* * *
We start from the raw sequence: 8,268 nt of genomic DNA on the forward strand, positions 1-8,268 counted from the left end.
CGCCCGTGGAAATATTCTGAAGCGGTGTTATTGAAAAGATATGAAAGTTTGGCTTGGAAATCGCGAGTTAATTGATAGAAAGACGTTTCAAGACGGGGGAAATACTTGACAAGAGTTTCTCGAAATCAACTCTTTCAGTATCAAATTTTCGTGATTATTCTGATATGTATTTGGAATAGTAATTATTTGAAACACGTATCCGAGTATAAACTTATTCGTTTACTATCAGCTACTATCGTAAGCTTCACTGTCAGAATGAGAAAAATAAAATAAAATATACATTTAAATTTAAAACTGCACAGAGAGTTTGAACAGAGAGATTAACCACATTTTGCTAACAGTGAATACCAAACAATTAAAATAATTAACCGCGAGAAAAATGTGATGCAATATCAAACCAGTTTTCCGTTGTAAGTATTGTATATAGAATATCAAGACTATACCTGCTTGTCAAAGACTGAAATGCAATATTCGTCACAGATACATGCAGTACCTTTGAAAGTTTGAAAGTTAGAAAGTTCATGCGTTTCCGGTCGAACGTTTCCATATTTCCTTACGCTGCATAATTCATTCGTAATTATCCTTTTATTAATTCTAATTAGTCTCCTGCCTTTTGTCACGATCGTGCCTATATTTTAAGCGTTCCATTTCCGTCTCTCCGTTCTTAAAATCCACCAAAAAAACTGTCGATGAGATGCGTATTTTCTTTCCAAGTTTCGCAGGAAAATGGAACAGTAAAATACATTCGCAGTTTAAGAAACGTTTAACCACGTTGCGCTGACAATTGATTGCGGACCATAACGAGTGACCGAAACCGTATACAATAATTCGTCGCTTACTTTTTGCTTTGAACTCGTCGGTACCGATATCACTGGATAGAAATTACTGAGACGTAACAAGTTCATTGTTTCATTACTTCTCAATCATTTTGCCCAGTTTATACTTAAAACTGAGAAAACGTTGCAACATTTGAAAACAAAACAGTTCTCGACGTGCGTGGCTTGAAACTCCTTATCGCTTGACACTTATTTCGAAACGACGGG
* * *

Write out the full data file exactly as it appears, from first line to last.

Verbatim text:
We start from the raw sequence: 8,268 nt of genomic DNA on the forward strand, positions 1-8,268 counted from the left end.
CGCCCGTGGAAATATTCTGAAGCGGTGTTATTGAAAAGATATGAAAGTTTGGCTTGGAAATCGCGAGTTAATTGATAGAAAGACGTTTCAAGACGGGGGAAATACTTGACAAGAGTTTCTCGAAATCAACTCTTTCAGTATCAAATTTTCGTGATTATTCTGATATGTATTTGGAATAGTAATTATTTGAAACACGTATCCGAGTATAAACTTATTCGTTTACTATCAGCTACTATCGTAAGCTTCACTGTCAGAATGAGAAAAATAAAATAAAATATACATTTAAATTTAAAACTGCACAGAGAGTTTGAACAGAGAGATTAACCACATTTTGCTAACAGTGAATACCAAACAATTAAAATAATTAACCGCGAGAAAAATGTGATGCAATATCAAACCAGTTTTCCGTTGTAAGTATTGTATATAGAATATCAAGACTATACCTGCTTGTCAAAGACTGAAATGCAATATTCGTCACAGATACATGCAGTACCTTTGAAAGTTTGAAAGTTAGAAAGTTCATGCGTTTCCGGTCGAACGTTTCCATATTTCCTTACGCTGCATAATTCATTCGTAATTATCCTTTTATTAATTCTAATTAGTCTCCTGCCTTTTGTCACGATCGTGCCTATATTTTAAGCGTTCCATTTCCGTCTCTCCGTTCTTAAAATCCACCAAAAAAACTGTCGATGAGATGCGTATTTTCTTTCCAAGTTTCGCAGGAAAATGGAACAGTAAAATACATTCGCAGTTTAAGAAACGTTTAACCACGTTGCGCTGACAATTGATTGCGGACCATAACGAGTGACCGAAACCGTATACAATAATTCGTCGCTTACTTTTTGCTTTGAACTCGTCGGTACCGATATCACTGGATAGAAATTACTGAGACGTAACAAGTTCATTGTTTCATTACTTCTCAATCATTTTGCCCAGTTTATACTTAAAACTGAGAAAACGTTGCAACATTTGAAAACAAAACAGTTCTCGACGTGCGTGGCTTGAAACTCCTTATCGCTTGACACTTATTTCGAAACGACGGG